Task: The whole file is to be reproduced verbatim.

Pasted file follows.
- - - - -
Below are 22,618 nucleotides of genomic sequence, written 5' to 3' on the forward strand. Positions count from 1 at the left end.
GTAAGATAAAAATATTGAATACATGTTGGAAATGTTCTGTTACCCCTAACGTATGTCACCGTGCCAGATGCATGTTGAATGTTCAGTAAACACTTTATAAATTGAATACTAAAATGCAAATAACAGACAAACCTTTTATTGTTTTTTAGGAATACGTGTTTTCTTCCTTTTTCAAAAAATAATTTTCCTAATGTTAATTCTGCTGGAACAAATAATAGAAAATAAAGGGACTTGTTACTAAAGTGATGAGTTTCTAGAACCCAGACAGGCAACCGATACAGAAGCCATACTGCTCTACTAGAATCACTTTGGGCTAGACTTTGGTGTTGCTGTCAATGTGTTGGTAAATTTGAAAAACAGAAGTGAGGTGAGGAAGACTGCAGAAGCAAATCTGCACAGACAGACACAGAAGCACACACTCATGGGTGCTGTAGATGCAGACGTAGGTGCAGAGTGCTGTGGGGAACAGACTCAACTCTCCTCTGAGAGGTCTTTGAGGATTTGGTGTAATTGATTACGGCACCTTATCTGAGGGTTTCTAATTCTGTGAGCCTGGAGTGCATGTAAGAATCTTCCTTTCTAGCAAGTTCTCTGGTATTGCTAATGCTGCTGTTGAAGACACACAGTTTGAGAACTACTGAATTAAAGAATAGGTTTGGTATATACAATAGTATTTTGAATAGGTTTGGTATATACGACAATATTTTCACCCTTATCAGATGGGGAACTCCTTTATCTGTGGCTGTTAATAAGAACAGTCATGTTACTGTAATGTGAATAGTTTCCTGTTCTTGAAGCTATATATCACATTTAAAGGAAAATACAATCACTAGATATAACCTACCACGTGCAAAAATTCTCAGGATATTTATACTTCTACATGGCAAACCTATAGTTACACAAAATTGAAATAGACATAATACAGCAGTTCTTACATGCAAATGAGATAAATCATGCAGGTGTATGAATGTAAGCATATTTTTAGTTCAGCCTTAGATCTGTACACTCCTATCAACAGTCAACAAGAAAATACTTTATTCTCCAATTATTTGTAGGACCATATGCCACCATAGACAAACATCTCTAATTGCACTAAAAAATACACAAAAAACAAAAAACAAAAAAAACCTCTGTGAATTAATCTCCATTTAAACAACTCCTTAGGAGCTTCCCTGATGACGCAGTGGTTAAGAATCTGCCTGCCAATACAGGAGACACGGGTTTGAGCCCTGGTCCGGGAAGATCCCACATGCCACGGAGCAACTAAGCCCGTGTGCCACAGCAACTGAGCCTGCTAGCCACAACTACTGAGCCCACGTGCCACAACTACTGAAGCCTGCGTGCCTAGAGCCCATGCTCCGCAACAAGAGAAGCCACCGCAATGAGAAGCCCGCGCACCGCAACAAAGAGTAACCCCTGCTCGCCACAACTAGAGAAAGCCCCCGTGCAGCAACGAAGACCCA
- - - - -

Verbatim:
Below are 22,618 nucleotides of genomic sequence, written 5' to 3' on the forward strand. Positions count from 1 at the left end.
GTAAGATAAAAATATTGAATACATGTTGGAAATGTTCTGTTACCCCTAACGTATGTCACCGTGCCAGATGCATGTTGAATGTTCAGTAAACACTTTATAAATTGAATACTAAAATGCAAATAACAGACAAACCTTTTATTGTTTTTTAGGAATACGTGTTTTCTTCCTTTTTCAAAAAATAATTTTCCTAATGTTAATTCTGCTGGAACAAATAATAGAAAATAAAGGGACTTGTTACTAAAGTGATGAGTTTCTAGAACCCAGACAGGCAACCGATACAGAAGCCATACTGCTCTACTAGAATCACTTTGGGCTAGACTTTGGTGTTGCTGTCAATGTGTTGGTAAATTTGAAAAACAGAAGTGAGGTGAGGAAGACTGCAGAAGCAAATCTGCACAGACAGACACAGAAGCACACACTCATGGGTGCTGTAGATGCAGACGTAGGTGCAGAGTGCTGTGGGGAACAGACTCAACTCTCCTCTGAGAGGTCTTTGAGGATTTGGTGTAATTGATTACGGCACCTTATCTGAGGGTTTCTAATTCTGTGAGCCTGGAGTGCATGTAAGAATCTTCCTTTCTAGCAAGTTCTCTGGTATTGCTAATGCTGCTGTTGAAGACACACAGTTTGAGAACTACTGAATTAAAGAATAGGTTTGGTATATACAATAGTATTTTGAATAGGTTTGGTATATACGACAATATTTTCACCCTTATCAGATGGGGAACTCCTTTATCTGTGGCTGTTAATAAGAACAGTCATGTTACTGTAATGTGAATAGTTTCCTGTTCTTGAAGCTATATATCACATTTAAAGGAAAATACAATCACTAGATATAACCTACCACGTGCAAAAATTCTCAGGATATTTATACTTCTACATGGCAAACCTATAGTTACACAAAATTGAAATAGACATAATACAGCAGTTCTTACATGCAAATGAGATAAATCATGCAGGTGTATGAATGTAAGCATATTTTTAGTTCAGCCTTAGATCTGTACACTCCTATCAACAGTCAACAAGAAAATACTTTATTCTCCAATTATTTGTAGGACCATATGCCACCATAGACAAACATCTCTAATTGCACTAAAAAATACACAAAAAACAAAAAACAAAAAAAACCTCTGTGAATTAATCTCCATTTAAACAACTCCTTAGGAGCTTCCCTGATGACGCAGTGGTTAAGAATCTGCCTGCCAATACAGGAGACACGGGTTTGAGCCCTGGTCCGGGAAGATCCCACATGCCACGGAGCAACTAAGCCCGTGTGCCACAGCAACTGAGCCTGCTAGCCACAACTACTGAGCCCACGTGCCACAACTACTGAAGCCTGCGTGCCTAGAGCCCATGCTCCGCAACAAGAGAAGCCACCGCAATGAGAAGCCCGCGCACCGCAACAAAGAGTAACCCCTGCTCGCCACAACTAGAGAAAGCCCCCGTGCAGCAACGAAGACCCA